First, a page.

PBC takes a look at the NME LE

PBC takes a look at the NME LE

PBC takes a look at the new System X NME LE
review by Young Choi

www.systemx.com

Man after many months of begging, System X finally relented (or got sick and tired of my vast many phone calls and emails) to let us review one of their hot new NMEs. Man did I ever beg, I heard these guns ripped and shot very accurately. I heard all the hype, read the message boards and I realized, “Man I gotta get my hands on one!”

The new NME LE
The new NME LE
Low and behold UPS dropped off a package from System X. With anticipation I opened the package up and was say stoked… Not only did they (System X) send me an NME, but they sent me the hot new NME LE that is milled down and waifier compared to its older sister. As I opened up the box, I was truly amazed with the milling. Literally, a lot of aluminumized meat was just gone! I lifted the marker out of the box and was amazed by how light the gun was. The gun felt sturdy but due to the weight (or lack of) the NME LE almost felt like a toy in my hands. The weight of the NME LE you may be wondering? A measly 2.9 lbs. on our scale! Crazy.

Spacious trigger space
Spacious trigger space
I pawed over this new toy and realized all the goodies that come on this marker. The very squishy System X 45 grips made holding the NME LE absolutely comfortable and my grip (even without gloves) with the marker was very firm. The magnetic roller bearing trigger is slightly humped in the middle and was very easy to adjust. In fact I got the trigger adjustment so short that just tapping the side of the trigger made this gun break the high teens to early twenty balls-per-second number. And the trigger guard, it is huge; I was actually able to walk three fingers constantly without ever bumping my fingers in the front of the trigger guard.

The NME comes with an adjustable ram cap as standard. This is a relief seeing as how the other marker that looks like the NME (Timmies) don’t come with one as standard yet costs more…

Break-beam anti-chop eyes worked very well and in all the testing, I never once chopped a ball in the breach even at the super crazy “NME wants to run away cuz the trigger was set so short.” This gun is fast, and if you set it up for it, this gun will shoot as fast as your loader can feed it paint.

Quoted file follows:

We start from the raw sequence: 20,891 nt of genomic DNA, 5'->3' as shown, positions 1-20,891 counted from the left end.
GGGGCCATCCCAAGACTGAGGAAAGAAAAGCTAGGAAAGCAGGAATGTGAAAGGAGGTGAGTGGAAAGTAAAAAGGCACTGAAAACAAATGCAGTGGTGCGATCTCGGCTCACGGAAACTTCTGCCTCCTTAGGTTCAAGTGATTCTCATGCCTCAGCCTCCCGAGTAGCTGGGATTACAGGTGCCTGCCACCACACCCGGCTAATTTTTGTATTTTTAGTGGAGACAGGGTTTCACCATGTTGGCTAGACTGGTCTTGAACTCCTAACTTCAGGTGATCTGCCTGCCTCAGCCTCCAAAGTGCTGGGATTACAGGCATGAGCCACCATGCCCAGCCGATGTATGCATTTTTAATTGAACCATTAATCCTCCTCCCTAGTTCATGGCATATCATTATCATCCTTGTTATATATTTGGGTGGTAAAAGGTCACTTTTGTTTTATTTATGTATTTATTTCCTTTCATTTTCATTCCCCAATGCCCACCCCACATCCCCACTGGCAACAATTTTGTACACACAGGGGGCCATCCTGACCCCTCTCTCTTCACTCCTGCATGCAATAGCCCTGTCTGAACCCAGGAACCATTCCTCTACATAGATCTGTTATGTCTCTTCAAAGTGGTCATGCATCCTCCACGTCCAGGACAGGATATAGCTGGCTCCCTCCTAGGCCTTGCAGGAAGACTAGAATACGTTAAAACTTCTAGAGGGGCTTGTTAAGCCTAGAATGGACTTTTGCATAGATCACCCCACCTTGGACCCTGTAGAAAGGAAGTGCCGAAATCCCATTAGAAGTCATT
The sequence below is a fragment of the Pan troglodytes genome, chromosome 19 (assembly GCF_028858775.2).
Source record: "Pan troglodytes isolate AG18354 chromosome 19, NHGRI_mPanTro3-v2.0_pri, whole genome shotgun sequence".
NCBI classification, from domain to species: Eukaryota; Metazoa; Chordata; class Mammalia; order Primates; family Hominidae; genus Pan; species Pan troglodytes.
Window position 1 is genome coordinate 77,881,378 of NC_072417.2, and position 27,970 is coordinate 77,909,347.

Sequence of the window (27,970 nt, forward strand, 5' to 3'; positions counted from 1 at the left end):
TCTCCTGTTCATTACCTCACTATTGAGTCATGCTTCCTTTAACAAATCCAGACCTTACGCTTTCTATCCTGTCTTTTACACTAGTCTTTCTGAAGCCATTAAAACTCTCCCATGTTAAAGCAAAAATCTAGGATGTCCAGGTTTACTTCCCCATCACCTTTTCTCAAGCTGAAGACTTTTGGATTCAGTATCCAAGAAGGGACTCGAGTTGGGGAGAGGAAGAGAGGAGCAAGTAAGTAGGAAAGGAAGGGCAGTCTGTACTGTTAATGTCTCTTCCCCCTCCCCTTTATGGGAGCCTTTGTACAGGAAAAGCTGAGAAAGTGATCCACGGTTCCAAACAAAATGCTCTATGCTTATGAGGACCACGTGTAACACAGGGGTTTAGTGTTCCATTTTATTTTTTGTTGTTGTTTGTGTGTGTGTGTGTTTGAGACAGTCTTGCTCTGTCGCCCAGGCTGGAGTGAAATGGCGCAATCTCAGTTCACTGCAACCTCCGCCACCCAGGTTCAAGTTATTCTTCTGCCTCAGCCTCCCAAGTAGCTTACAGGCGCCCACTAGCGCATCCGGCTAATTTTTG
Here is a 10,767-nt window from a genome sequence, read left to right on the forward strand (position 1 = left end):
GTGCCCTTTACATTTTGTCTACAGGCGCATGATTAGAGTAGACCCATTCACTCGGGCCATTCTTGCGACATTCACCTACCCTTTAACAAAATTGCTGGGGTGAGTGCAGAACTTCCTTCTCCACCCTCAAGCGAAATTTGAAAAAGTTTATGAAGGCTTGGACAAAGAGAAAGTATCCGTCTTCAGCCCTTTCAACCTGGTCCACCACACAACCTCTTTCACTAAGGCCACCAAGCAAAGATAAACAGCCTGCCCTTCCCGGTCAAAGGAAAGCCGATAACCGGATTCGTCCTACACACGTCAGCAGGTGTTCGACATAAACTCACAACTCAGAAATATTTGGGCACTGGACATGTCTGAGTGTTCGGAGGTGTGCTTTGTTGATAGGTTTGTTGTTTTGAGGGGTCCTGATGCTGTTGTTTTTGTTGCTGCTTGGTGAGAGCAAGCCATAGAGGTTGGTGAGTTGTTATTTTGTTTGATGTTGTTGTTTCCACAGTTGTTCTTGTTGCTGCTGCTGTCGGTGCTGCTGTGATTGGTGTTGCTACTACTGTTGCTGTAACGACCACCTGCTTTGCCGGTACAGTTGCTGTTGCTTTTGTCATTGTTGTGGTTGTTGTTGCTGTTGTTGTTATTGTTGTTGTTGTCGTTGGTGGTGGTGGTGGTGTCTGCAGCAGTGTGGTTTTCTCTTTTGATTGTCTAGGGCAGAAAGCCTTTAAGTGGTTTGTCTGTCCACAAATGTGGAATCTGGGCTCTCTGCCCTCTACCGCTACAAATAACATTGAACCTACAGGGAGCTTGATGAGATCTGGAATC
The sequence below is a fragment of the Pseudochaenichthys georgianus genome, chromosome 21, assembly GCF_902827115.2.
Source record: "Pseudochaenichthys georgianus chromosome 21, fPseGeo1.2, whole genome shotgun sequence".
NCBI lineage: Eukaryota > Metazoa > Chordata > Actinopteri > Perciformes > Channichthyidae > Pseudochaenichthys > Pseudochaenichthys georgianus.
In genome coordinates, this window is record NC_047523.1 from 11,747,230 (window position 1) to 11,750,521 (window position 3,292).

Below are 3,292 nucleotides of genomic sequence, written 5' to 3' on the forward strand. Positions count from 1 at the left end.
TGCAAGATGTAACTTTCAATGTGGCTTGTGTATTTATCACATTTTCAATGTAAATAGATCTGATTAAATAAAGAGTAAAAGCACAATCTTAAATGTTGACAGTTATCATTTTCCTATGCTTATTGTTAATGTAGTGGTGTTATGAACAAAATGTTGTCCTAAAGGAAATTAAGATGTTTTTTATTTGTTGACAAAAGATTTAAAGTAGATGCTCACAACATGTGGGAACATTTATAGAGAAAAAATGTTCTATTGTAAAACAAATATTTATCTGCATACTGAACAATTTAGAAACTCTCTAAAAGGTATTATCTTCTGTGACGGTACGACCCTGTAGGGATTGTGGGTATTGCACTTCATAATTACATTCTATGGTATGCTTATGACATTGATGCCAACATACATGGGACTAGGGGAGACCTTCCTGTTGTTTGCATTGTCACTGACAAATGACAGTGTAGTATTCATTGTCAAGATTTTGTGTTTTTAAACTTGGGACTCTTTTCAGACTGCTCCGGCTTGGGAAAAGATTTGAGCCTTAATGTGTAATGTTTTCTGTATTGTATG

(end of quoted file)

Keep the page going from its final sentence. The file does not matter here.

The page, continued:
The NME LE comes with a gripping feed neck to keep any loader on it with a gorilla grip. And the on/off ASA has a large knob to deliver air from the tank to the gun. The large knob for the on/off was very easy to turn and worked very well, bonus on the NME LE is that you can mount any dove-tailed ASA on the NME LE thanks to the rail.

Consistent flow thru the LPR
Consistent flow thru the LPR
The System X Inline Regulator provided consistent air to the valve of the NME LE. During testing, I never once got the gun to shoot down even at the highest rates of fire. On the front is the low pressure regulator which supplies consistent air flow to the solenoid ensuring that the ram gets the most consistent amount of air pressure so that the balls land right on top of each other. The external hose was a concern for me initially, but thinking back to my Autococker days I never once had a hose blow out on my pneumatics and I for sure didn’t have any problems with the NME LE with the multiple gun hits it took during testing (the rough dives and slides also didn’t affect it either). Just as I stopped worrying about my Cocker hoses, I also stopped worrying about the LPR hose. From the factory the LPR was set at 60 PSI and that’s pretty much where I left it. The bolt was very gentle and I was able to stick my finger down the breach and feel how soft the bolt was while pulling the trigger. I’m sure the combination of the low pressure and the eyes are the reason that I didn’t chop any paintballs during testing.

The NME LE came with a two piece System X barrel. This barrel proved to be decently accurate as I was getting a decent pie pan sized grouping at 150 feet. I’ll explain why it was just decent later in this review.

WAS board under the hood
WAS board under the hood
The circuit board is the world renowned Wicked Air Sportz Board- WAS. WAS has been one of the early pioneers of marker circuit boards and the WAS programming delivers. With the NME LE WAS board, one can adjust just about any setting… debounce, dwell, rate of fire, modes (NPPL single shot, PSP 15 bps ramping, and NXL 15 bps full auto… or just flat out dangerous crazy with a 1 debounce and super short trigger pull to make it abouts mid 20 to low 30 pbs full auto ~ I don’t recommend this though cuz it makes the gun almost uncontrollable), eye delay, and loader delay.